Oceania’s Regatta Ship Visit
On Saturday 16th June 2007, I was invited to tour Oceania’s vessel ‘Regatta’ at the London Cruise Terminal, Tilbury,UK. My charming host was Bernard Carter the UK & European Marketing Director. Oceania offers a five-star cruise experience which is refined and ‘destination orientated’. In other words their fleet offers exotic itineraries that span the globe, focusing on history, culture and cuisine.
It is not easy picking the right cruise product. If you look at a range of cruise brochures from the mass-market cruise lines through to the upscale ones, they all look rather similar and they all promise the same things: fine food, great service, spacious accommodation, uncrowned public rooms, and great entertainment. Of course this cannot be possible. After all how can the standards on-board a cruise costing $299 be as good as one costing $2999. If you are serious about buying a ‘true’ luxury cruise experience you will need to pay more for it than you would for a mass-market experience, but maybe not as much more as you think.
Oceania Cruises was only formed in 2002, but already they are quite a success story. They are particularly well established with American guests. They presently have three ships called Regatta, Nautica and Insignia, which were purchased from the defunct ‘Renaissance Cruises’. Oceania’s success is so palpable; all three ships have very high occupancy rates and are often fully booked a year in advance. Oceania are so confident about the demand for their product that they have two new purpose built ships on order (at the time of writing).
Although Regatta, formally Renaissance 2, was built in 1998, internally she is so immaculate that she could easily be a newbuild. This is due to several very thorough refits undertaken since she has been under Oceania’s wing. Regatta is 30,277 gross tons carrying only 684 passengers. This is the perfect ship size in my opinion. She is small enough to be intimate but big enough to have all the facilities that the more mature cruise passenger requires i.e there are no rock walls or surf machines on board and neither are they needed. In addition the ship is able to visit small ports that the leviathans can only sail on by.
The décor is classic ‘English County House’ style with many intimate public rooms, all single height, with some featuring faux fire-places, sofa’s and leather – chairs. In fact some public spaces are so homely you feel like you are an intruder into someone’s house. Every room is like a work of art making it difficult for the eye to separate the many attractive works of art from the attractive décor. The staircases have a very regal red carpet, dark wood panelling, white ornate plaster work and black and gold ironwork banisters. The décor certainly makes a change from Las Vegas style glitz all too common on American ships. However my only minor complaint is that the décor is a little too ‘fussy’ on occasions for my British ‘understated’ eye.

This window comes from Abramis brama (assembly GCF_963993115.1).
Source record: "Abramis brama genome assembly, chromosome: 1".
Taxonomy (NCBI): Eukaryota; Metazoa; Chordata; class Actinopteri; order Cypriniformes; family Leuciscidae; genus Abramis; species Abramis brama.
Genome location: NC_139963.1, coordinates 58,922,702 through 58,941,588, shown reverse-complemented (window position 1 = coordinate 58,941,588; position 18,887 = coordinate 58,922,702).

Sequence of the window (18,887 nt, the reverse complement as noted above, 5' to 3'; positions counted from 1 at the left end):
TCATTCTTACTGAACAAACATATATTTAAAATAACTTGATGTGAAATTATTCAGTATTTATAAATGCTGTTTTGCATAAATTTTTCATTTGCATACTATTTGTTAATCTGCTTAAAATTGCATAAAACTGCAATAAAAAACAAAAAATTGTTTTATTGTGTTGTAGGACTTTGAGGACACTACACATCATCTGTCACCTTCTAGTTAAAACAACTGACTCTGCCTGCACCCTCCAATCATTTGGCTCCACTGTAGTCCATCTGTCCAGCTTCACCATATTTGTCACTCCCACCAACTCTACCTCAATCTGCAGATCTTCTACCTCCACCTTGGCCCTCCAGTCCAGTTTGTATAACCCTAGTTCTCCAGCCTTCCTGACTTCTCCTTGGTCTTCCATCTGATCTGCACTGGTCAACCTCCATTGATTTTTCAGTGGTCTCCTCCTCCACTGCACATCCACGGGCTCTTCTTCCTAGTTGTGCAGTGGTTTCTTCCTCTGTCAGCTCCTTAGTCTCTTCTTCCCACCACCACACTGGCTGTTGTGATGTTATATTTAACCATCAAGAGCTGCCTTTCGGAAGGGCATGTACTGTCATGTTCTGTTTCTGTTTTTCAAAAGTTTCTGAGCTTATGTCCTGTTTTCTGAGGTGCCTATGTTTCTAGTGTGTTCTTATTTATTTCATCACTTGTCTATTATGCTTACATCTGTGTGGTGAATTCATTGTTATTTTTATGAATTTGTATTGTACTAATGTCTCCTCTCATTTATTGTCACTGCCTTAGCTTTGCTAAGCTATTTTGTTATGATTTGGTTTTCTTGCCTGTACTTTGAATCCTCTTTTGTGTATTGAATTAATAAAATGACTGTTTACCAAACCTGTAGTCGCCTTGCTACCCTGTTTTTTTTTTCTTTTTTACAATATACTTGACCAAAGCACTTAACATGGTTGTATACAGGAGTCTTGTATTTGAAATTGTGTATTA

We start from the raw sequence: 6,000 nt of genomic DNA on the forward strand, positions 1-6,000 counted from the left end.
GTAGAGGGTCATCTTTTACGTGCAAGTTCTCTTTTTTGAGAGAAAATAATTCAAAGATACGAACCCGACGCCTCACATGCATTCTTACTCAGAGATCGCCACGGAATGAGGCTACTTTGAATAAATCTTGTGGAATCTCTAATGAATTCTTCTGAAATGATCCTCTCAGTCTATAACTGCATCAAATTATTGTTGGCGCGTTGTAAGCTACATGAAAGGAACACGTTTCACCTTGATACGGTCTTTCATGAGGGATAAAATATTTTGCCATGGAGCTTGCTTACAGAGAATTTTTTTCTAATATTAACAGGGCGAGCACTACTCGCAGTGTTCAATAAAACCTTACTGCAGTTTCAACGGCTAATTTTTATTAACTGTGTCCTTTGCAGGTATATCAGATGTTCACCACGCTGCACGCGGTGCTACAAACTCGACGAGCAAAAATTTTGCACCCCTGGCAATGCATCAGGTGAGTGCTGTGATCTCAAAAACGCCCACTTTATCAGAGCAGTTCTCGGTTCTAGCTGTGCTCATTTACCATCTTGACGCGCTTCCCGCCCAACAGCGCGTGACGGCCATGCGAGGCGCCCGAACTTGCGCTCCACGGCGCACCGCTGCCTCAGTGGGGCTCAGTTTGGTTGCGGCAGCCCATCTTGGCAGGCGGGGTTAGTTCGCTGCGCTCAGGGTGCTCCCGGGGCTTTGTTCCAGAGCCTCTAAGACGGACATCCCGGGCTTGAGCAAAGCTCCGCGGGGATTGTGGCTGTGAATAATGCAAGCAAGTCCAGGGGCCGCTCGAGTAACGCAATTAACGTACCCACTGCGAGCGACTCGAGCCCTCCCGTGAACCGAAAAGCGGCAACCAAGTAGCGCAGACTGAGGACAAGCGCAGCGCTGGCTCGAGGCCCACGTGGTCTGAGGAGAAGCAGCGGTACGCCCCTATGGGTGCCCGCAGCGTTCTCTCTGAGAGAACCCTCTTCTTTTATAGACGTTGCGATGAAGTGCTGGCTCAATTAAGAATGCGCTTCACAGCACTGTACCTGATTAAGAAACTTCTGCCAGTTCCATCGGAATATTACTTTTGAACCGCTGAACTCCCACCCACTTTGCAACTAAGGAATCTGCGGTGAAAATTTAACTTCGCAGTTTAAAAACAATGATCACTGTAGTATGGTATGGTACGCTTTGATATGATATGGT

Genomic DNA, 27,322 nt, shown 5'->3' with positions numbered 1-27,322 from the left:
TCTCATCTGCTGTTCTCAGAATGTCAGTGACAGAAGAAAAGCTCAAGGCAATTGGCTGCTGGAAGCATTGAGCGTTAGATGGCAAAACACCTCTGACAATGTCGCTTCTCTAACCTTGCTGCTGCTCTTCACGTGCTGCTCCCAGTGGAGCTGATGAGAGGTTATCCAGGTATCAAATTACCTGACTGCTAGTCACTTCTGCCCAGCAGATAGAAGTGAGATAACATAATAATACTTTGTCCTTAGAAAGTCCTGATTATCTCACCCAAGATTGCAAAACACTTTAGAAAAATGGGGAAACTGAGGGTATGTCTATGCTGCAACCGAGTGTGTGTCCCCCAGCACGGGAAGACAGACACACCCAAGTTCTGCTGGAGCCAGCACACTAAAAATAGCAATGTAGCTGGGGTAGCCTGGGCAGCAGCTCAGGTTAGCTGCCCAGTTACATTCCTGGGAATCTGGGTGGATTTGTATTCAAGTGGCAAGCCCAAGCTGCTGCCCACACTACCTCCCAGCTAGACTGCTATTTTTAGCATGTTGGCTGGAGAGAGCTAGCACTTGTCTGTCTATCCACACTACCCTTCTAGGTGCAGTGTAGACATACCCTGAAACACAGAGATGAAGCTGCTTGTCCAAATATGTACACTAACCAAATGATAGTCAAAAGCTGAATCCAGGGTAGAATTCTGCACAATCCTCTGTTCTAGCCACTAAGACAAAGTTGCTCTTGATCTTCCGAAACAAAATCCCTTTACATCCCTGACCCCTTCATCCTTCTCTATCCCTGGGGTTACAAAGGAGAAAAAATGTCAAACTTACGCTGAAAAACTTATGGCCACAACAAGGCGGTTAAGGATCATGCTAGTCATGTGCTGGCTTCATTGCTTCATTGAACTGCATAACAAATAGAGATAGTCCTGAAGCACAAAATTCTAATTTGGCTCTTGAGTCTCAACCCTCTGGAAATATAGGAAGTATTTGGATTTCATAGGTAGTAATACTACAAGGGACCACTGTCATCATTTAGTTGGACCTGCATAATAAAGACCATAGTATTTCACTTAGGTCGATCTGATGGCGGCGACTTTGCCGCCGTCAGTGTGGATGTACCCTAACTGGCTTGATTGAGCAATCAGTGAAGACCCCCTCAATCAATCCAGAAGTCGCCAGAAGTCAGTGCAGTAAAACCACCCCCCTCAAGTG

The quality was abundant at every turn. Fresh flowers in vases are liberally spread throughout the ship, immaculately dressed crew genuinely assist embarking passengers rather than just looking the other way. The on board ambiance is quite Anglo-American, taking the best from both cultures; for example you could get both a fine steaks and a bloody good cup of tea. The dress-code is casual, so no ball gowns or tuxedo’s are required which is either a big positive or a negative, depending on your viewpoint.
Regatta has nine passenger decks, numbered 3 – 11. Deck 3 has fifteen Ocean View (porthole) staterooms located on its starboard side. Deck 4 has the reception hall, with reception, destination services and concierge desks. It’s not a wow-type waste-of–space atrium, but more like a functional hotel lobby. However, having said that there is a touch of the Titanic’s grand staircase about the main staircase from the foyer. There are also mainly deluxe Ocean view (picture window) cabins on this deck and the medical centre.
Deck 5 is dedicated to public rooms with the Grand Dining Room (the main dining room) at the stern and the Main Lounge (the show lounge) at the bow. In between the Grand Dining Room and the Main Lounge are two shops, the Photo Gallery, a Martini Bar with a very comprehensive selection of Martini’s, and a small Casino. There is also a short teak promenade deck (half the ships length approximately) which runs under the life boats on both the Port and starboard sides, but unfortunately does not wrap fully around.